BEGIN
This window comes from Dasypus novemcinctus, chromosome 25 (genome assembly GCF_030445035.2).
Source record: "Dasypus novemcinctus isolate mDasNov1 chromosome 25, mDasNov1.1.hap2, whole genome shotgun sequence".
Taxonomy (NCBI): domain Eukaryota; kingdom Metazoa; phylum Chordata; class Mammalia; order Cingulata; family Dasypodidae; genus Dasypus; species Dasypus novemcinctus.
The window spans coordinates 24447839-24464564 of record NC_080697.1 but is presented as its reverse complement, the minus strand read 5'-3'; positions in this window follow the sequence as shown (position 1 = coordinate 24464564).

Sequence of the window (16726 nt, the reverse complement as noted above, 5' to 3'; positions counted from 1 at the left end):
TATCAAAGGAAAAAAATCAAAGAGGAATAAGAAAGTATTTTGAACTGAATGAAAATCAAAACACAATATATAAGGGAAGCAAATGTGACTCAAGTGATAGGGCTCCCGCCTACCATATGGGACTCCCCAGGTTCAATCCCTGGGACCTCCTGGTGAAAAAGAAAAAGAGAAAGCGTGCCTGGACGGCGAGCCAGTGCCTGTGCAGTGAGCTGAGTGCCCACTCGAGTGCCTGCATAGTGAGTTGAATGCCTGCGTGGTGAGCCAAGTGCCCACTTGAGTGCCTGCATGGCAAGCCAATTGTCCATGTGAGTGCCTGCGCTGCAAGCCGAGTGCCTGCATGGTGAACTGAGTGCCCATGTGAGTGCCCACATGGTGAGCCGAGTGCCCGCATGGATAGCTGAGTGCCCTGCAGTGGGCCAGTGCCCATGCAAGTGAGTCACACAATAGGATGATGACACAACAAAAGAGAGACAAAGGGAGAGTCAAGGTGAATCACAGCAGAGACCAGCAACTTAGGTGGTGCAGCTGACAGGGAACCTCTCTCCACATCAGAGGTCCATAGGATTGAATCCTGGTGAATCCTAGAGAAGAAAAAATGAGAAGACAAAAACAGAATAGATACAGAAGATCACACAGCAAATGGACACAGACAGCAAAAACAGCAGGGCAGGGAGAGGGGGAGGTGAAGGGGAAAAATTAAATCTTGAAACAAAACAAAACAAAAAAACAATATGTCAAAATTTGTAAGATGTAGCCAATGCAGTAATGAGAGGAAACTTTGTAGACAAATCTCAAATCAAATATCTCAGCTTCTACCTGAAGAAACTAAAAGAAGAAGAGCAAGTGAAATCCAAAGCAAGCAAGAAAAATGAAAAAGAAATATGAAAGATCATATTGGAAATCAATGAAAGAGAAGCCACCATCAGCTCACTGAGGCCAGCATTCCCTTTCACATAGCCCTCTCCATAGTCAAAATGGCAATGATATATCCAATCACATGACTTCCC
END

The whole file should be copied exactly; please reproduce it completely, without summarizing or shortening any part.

This window comes from Dasypus novemcinctus, chromosome 25 (genome assembly GCF_030445035.2).
Source record: "Dasypus novemcinctus isolate mDasNov1 chromosome 25, mDasNov1.1.hap2, whole genome shotgun sequence".
Taxonomy (NCBI): domain Eukaryota; kingdom Metazoa; phylum Chordata; class Mammalia; order Cingulata; family Dasypodidae; genus Dasypus; species Dasypus novemcinctus.
The window spans coordinates 24447839-24464564 of record NC_080697.1 but is presented as its reverse complement, the minus strand read 5'-3'; positions in this window follow the sequence as shown (position 1 = coordinate 24464564).

Sequence of the window (16726 nt, the reverse complement as noted above, 5' to 3'; positions counted from 1 at the left end):
TATCAAAGGAAAAAAATCAAAGAGGAATAAGAAAGTATTTTGAACTGAATGAAAATCAAAACACAATATATAAGGGAAGCAAATGTGACTCAAGTGATAGGGCTCCCGCCTACCATATGGGACTCCCCAGGTTCAATCCCTGGGACCTCCTGGTGAAAAAGAAAAAGAGAAAGCGTGCCTGGACGGCGAGCCAGTGCCTGTGCAGTGAGCTGAGTGCCCACTCGAGTGCCTGCATAGTGAGTTGAATGCCTGCGTGGTGAGCCAAGTGCCCACTTGAGTGCCTGCATGGCAAGCCAATTGTCCATGTGAGTGCCTGCGCTGCAAGCCGAGTGCCTGCATGGTGAACTGAGTGCCCATGTGAGTGCCCACATGGTGAGCCGAGTGCCCGCATGGATAGCTGAGTGCCCTGCAGTGGGCCAGTGCCCATGCAAGTGAGTCACACAATAGGATGATGACACAACAAAAGAGAGACAAAGGGAGAGTCAAGGTGAATCACAGCAGAGACCAGCAACTTAGGTGGTGCAGCTGACAGGGAACCTCTCTCCACATCAGAGGTCCATAGGATTGAATCCTGGTGAATCCTAGAGAAGAAAAAATGAGAAGACAAAAACAGAATAGATACAGAAGATCACACAGCAAATGGACACAGACAGCAAAAACAGCAGGGCAGGGAGAGGGGGAGGTGAAGGGGAAAAATTAAATCTTGAAACAAAACAAAACAAAAAAACAATATGTCAAAATTTGTAAGATGTAGCCAATGCAGTAATGAGAGGAAACTTTGTAGACAAATCTCAAATCAAATATCTCAGCTTCTACCTGAAGAAACTAAAAGAAGAAGAGCAAGTGAAATCCAAAGCAAGCAAGAAAAATGAAAAAGAAATATGAAAGATCATATTGGAAATCAATGAAAGAGAAGCCACCATCAGCTCACTGAGGCCAGCATTCCCTTTCACATAGCCCTCTCCATAGTCAAAATGGCAATGATATATCCAATCACATGACTTCCC